King Tut & Valley of the Kings
Ever since I was a little girl – I’ve been fascinated with Egypt.
Maybe it’s because my mother was born here, maybe it’s because I’m part of that generation that collected NatGeo magazines full of Egyptian archeological finds, or maybe it’s because I watch waaaaaay too many history documentaries!
I’ve long dreamed of visiting The Valley of the Kings – the final resting place for many of the pharaohs.
I was not disappointed.
Being here in person was better than my wildest dreams, better than those NatGeo mags, even better than any history doc!!!
Unlike their predecessors, the pharaohs of the New Kingdom preferred discreet tombs to monumental pyramids.
There are 63 “discovered” tombs in the Valley of the Kings, but not all of them are open. I saw five of them and took… 224 photos (don’t freak I’m not going to share them all here now!)
The most famous tomb is the Tomb of Tutankhamun – and yet it is one of the smallest and least decorated. The king died when he was 19 and the artisans had only just begun to dig his chambers. But they filled it chockablock full of bling!
The discovery in 1922 by Howard Carter of Tut’s undisturbed tomb with its vast treasure trove intact is what continues to draw visitors.
Also, Tut’s mummy is the only one still to be found “in situ” – His tiny, teen body is laid out in a hermetically sealed glass case – and I felt so sorry for him. He’s famous for being famous – and yet, he’s all alone.
BUTTTTTT – for my money – The most fantastic tomb, with fine wall carvings, belongs to Seti I!
SETI I, died in 1279 B.C., and his tomb was discovered in 1817 by Giovanni Belzoni.
It’s only fitting that an Italian would find it because it is like a cathedral.
It’s massive – measuring 449ft/137m- long with 11 chambers and it’s spectacular!!!!
KV17 as it is known features art from Seti’s reign and is among the finest in Egypt.
(KV17 stands for King Valley – 17th tomb found)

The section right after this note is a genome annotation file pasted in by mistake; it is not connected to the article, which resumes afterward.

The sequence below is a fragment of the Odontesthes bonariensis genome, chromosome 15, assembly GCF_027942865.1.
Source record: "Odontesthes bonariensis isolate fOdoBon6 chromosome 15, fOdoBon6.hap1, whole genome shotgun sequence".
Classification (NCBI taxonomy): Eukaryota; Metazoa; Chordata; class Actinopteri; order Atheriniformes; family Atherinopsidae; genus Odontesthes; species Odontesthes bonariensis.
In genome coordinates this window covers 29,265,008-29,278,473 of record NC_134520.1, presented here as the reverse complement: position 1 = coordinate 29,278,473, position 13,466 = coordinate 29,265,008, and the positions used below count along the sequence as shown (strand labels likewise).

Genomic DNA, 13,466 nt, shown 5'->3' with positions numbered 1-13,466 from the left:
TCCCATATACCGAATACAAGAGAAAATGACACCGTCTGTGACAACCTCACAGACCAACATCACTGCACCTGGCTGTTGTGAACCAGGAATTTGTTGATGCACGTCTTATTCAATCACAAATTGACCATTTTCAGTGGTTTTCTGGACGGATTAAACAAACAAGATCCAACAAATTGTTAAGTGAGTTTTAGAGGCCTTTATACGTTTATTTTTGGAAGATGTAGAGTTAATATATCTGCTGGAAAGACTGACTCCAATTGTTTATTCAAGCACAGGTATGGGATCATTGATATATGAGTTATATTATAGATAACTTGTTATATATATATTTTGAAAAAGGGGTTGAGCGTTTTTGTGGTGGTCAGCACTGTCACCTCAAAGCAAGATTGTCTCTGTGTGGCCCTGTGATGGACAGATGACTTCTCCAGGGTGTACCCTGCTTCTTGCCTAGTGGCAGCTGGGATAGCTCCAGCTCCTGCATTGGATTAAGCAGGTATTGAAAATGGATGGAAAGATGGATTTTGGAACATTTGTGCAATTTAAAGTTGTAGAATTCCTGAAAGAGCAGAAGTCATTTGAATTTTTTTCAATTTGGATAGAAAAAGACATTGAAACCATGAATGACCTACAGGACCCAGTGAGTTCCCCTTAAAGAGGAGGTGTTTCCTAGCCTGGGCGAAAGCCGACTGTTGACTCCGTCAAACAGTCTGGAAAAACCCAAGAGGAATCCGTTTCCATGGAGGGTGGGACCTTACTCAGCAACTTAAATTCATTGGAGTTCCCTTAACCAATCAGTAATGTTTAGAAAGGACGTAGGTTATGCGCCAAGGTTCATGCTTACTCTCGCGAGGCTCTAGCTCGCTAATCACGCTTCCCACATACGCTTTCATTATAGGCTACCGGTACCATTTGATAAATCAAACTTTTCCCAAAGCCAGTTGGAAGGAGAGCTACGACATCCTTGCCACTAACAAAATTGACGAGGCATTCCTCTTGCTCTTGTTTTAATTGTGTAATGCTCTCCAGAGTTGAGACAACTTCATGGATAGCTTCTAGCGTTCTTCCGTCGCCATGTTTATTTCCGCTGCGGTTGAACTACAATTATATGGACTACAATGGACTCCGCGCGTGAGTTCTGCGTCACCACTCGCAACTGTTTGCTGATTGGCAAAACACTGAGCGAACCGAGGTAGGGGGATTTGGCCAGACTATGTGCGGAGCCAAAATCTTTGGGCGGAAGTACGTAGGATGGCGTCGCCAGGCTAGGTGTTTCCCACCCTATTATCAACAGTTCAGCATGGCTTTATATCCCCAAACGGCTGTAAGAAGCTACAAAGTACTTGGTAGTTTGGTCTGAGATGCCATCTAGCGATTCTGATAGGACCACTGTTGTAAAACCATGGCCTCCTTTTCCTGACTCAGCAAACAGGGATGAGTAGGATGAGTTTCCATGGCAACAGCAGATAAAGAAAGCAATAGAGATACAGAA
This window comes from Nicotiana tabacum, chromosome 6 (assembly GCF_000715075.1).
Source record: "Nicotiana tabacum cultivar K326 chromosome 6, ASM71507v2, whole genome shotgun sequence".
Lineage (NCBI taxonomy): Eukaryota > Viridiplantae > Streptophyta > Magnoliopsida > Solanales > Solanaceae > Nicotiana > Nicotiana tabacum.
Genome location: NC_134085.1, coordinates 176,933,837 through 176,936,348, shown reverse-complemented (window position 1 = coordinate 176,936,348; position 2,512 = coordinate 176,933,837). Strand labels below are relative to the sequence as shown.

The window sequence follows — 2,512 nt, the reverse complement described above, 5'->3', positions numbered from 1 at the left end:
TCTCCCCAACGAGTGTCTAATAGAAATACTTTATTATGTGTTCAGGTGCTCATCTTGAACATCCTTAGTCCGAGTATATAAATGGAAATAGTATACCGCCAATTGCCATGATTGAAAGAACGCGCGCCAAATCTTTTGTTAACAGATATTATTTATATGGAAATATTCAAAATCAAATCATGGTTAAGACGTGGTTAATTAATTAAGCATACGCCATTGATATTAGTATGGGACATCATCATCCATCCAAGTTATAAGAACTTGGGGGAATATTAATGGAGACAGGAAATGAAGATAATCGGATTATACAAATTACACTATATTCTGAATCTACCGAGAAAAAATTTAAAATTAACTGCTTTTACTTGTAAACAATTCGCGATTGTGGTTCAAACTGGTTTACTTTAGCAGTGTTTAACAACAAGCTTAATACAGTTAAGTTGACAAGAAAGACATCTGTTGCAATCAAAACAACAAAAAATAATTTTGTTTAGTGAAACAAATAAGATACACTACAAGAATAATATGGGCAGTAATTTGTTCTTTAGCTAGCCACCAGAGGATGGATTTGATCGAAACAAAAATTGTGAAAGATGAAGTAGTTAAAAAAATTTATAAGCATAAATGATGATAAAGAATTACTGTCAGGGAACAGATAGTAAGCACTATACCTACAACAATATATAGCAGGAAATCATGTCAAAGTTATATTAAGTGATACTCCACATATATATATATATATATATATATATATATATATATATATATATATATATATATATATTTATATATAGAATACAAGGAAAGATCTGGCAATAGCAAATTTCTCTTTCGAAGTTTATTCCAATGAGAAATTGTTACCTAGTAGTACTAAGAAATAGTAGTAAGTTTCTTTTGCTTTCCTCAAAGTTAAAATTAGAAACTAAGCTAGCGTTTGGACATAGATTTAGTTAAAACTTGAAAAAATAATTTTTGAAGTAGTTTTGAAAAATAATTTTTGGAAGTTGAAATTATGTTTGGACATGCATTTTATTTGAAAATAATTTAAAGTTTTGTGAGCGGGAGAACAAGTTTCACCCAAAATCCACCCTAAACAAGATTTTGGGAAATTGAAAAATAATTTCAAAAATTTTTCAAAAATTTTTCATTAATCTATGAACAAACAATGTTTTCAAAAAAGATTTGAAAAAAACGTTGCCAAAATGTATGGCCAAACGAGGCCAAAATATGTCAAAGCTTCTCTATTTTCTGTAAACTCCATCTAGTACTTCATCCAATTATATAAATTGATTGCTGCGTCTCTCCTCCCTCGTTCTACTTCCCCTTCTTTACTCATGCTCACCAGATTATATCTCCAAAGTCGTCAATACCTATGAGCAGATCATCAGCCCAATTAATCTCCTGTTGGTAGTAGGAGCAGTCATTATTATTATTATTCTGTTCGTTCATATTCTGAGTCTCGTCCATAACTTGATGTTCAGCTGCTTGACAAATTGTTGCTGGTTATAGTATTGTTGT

Family tree info: Seti I, who succeeded Ramses I, was the father of Ramses II and ruled some 70 years after the death of Tutankhamun
The walls are filled with fabulous, mythological, and mysterious images from many ancient texts – but it’s the ceiling that brings down the house!
The ceiling is gorgeous; astronomical scenes decorate Seti’s burial chamber and simulating the night sky is a mesmerizing galaxy of stars. At 20 feet high, the vault is curved and a series of gods and goddesses can be seen proceeding toward symbols of constellations painted in the form of animals.
Being in the tomb was truly an emotional and spiritual moment for me.
It’s been so long since I’ve been “in the moment” – I sat down in the corner and just breathed it all in – it was totally unexpected, so moving, so profound … I was brought to tears.
The tomb “guard” was quite amused by my emotional show I’m sure.
He let me go inside a blocked chamber where an “Apis tomb” was found. When Belzoni found the tomb, a mummified bull was found inside this chamber – can you imagine – a mummified bull! It’s gone, but a mural remains – and that’s no bull!
Despite watching a gazillion documentaries and reading everything I could get my hands on about the Tombs, I truly wasn’t prepared for the beauty of these final resting spots. They’re like mini museums. Spectacular artwork – some as fresh and vibrant as the first day – others, muted and victims to time and abuse. In many places, the walls are marked with graffiti that dates back hundreds of years. On other walls, you can see the early drawings that were put in
It was a great experience – a once-in-a-lifetime experience.
Below is a slideshow with some more photos from inside Seti I’s Tomb.